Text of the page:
1. Don’t forget about self-care. This is different from the above recommendation, I promise. Sometimes having a weekend entirely dedicated to dates, mall trips, and family outings adds to the stress, and exhaustion that inevitably come with senior year. Take some time to focus on you and only you. Whether that comes in the form of doing your nails and watching Gossip Girl (is that a show that people still watch? Please tell me I’m not that old), working out and watching the newest Marvel movie, or curling up with a book you’ve been meaning to read since you bought it over winter break, the ability to turn off all outside stressors for a few hours will do wonders for your stamina as your high school career comes to a close.

The biggest thing to remember as your high school career comes to a close, is to be proud of yourself. It’s been a long journey since getting dropped off at kindergarten with your cartoon character backpack, one that has been full of ups and downs, more memories than you know what to do with, and an experience that can never be relived. Enjoy that walk across the stage, you deserve it!

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The Music Industry: Everything You Need to Know

By Danielle Lieneman

The music industry is one that, while enticing for many, that’s hard to break through. photo-jan-27-12-02-52-pmThere are options other than the traditional pop star who makes millions however, as Daniel Ennis reminds us. Ennis is an English and advertising student at the University of Florida with a passion for music. Here’s his unique take on the subject:

“I have played in several bands over the last seven years, and before coming to college, I used to set up shows for other musicians to play too. We recorded a lot of music in those bands but didn’t have much interest in making money from it. We mostly just ended up handing CDs out at cost or giving free downloads to people. We didn’t make money, but we had a reputation in our hometown.

With websites such as Bandcamp, MySpace, Facebook, and other social media channels, music can be spread with the click of a button. This can be advantageous for do-it-yourself types because relatively unknown bands can easily attract fans all over the world, but at the same time, it’s detrimental to the record label system that has been in place since music has been recorded. Anybody can download anything. Social media and the internet perpetuate this spread of information and give opportunities to bands that wouldn’t ordinarily get attention. At the same time, the notoriety of bands that become known on e-zine and music community websites such as Pitchfork Media (http://pitchfork.com) or Stereogum (http://www.stereogum.com) has a shorter shelf-life. Bands come and go as frequently as the seasons, and trends in styles come and go at the same time. It’s a very interesting time, with a lot of opportunity for the early adapters that are willing to take a little risk and play the game.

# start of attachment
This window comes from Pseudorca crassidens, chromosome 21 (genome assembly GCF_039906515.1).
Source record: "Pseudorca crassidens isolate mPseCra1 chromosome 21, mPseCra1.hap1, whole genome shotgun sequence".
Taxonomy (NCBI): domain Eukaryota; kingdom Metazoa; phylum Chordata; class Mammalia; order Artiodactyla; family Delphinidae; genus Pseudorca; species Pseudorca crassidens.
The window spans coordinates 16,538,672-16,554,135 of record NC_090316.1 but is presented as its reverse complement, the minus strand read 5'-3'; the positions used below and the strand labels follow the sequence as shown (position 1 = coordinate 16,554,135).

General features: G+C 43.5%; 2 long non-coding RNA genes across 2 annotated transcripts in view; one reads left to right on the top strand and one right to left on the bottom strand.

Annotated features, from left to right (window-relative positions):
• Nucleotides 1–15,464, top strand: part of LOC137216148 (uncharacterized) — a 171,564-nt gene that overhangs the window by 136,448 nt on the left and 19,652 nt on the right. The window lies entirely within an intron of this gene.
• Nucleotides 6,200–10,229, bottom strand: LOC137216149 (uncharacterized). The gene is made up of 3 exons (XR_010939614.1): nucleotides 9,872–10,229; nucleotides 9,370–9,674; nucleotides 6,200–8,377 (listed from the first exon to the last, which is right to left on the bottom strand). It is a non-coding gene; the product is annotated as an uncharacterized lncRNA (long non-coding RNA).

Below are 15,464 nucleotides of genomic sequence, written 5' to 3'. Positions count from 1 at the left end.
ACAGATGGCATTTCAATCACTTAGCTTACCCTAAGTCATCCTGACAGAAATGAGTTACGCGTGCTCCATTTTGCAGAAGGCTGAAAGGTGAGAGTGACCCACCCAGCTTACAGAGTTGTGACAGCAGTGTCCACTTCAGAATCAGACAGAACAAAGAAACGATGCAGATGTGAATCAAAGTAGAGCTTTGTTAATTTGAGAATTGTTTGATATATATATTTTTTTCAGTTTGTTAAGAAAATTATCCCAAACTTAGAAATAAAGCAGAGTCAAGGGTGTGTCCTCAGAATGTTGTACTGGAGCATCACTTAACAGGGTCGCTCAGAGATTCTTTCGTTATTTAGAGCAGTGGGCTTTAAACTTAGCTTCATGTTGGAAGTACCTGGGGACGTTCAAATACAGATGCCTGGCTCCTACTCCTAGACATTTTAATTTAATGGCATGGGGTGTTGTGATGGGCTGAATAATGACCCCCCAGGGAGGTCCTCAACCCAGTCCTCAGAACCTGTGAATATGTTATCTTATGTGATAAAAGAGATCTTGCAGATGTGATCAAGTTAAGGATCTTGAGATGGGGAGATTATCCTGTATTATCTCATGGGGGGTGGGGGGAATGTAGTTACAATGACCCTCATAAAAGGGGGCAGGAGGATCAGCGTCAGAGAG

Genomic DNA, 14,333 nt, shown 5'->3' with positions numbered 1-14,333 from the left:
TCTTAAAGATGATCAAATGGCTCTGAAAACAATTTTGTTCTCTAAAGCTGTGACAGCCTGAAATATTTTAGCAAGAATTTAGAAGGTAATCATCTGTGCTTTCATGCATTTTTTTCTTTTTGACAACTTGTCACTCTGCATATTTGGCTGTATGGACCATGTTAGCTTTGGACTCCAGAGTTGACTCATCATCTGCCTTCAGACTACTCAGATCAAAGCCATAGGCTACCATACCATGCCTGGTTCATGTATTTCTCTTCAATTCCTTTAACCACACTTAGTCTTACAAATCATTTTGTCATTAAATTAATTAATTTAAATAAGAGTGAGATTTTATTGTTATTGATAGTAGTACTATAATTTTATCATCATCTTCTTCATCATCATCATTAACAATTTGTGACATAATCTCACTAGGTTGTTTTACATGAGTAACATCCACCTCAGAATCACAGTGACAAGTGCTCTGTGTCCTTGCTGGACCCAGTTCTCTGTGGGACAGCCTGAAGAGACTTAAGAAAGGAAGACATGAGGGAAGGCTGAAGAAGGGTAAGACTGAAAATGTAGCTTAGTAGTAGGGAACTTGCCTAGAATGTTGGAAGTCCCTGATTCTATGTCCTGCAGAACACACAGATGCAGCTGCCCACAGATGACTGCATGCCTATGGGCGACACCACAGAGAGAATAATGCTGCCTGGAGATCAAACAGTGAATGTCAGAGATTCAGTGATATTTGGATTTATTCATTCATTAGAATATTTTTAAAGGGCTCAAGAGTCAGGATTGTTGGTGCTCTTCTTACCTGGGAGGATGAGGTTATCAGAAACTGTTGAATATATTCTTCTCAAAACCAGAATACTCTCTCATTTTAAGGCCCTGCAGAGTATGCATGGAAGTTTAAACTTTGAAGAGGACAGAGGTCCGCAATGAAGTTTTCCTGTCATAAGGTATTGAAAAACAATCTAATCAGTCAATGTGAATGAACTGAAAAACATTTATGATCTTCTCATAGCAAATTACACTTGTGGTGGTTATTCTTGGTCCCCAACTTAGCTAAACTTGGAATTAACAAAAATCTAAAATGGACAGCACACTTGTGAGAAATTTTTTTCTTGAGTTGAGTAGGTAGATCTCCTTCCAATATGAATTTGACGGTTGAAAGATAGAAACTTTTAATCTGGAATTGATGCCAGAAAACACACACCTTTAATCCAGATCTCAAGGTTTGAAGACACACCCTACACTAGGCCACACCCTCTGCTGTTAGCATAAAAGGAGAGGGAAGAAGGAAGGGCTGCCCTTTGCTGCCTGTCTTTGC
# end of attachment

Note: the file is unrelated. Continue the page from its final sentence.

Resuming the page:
If you have a DIY label, one of the biggest difficulties is creating interest. If the music is good enough, then it will speak for itself, so to speak. But it’s not always that easy. When the label promotes its artists through shows to create a grass-roots feel, while at the same time utilizing new forms of social media such as YouTube, it is easier for the listener to participate in generating interest, which makes it easier for the DIY label to exist.

Communication with potential fans is also a key. Communication, always seeming “new” and in the moment, always creating new things, or giving the impression that new things are always coming out is really important. But at the same time, you don’t want to saturate your audience with too much all at the same time. If the band can find the right balance between saturation and silence, they are likely to be able to get interest and notoriety enough to build a network of fans that come back for more.

The best way to succeed on Twitter is to be interactive. If you’re talking a lot, responding quickly to anyone’s retweets and mentions, they’re more likely to have a conversation with you. Conversation is a big way to get attention that can then promote music.

Social media is moving very fast all the time that it’s hard to predict which direction will be next. I would like to be able to say that Facebook will be around forever, but I know that’s not true—not by a long shot. Commercialization takes away the appeal of many sites such as Twitter, Facebook, and Tumblr, so people are more likely to abandon one social medium in search for another that doesn’t disrupt their day-to-day socializing as much.